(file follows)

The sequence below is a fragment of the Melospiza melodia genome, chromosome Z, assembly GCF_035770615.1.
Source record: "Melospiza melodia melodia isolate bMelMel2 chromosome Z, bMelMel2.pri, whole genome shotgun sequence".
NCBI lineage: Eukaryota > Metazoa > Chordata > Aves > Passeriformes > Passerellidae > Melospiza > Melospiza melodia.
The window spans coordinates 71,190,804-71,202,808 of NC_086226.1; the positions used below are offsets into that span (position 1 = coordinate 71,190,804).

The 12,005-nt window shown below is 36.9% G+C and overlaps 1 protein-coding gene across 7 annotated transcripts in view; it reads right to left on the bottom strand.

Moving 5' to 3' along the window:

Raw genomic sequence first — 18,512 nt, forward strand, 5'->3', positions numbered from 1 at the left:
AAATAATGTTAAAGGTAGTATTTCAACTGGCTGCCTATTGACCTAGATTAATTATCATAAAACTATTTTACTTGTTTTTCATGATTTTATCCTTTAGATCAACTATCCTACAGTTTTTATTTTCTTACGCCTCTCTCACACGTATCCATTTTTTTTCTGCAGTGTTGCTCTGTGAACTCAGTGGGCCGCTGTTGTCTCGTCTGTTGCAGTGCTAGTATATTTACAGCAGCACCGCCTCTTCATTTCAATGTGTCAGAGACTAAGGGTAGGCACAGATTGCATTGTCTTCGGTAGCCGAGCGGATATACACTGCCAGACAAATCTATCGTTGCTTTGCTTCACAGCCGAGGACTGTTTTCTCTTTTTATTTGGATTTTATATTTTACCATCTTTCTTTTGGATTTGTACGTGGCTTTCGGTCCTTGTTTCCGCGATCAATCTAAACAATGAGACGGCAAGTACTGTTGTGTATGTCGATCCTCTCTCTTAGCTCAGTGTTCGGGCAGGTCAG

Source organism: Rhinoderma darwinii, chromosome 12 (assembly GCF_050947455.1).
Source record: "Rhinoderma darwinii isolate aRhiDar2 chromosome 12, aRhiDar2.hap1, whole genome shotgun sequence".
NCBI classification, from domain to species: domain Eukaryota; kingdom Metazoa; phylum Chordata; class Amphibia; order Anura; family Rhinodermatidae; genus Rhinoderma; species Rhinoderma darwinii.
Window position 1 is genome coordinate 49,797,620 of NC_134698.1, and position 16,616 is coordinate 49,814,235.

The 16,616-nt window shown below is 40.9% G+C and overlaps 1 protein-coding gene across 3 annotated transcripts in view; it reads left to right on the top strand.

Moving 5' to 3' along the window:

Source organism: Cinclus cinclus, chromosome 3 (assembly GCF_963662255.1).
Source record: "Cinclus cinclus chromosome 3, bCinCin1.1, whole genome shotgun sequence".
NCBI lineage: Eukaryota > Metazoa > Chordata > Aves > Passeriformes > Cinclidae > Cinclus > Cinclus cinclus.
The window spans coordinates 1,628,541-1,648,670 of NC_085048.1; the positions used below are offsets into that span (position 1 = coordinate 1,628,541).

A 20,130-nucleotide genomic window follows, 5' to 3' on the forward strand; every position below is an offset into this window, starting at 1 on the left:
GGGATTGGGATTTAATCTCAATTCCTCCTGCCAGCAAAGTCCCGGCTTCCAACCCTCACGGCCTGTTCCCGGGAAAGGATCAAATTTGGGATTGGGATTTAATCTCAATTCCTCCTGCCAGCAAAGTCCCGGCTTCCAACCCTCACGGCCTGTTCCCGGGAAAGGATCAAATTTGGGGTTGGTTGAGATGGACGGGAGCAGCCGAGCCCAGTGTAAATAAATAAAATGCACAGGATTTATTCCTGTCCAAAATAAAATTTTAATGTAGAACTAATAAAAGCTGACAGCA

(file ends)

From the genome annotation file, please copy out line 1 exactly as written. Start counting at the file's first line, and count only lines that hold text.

The sequence below is a fragment of the Melospiza melodia genome, chromosome Z, assembly GCF_035770615.1.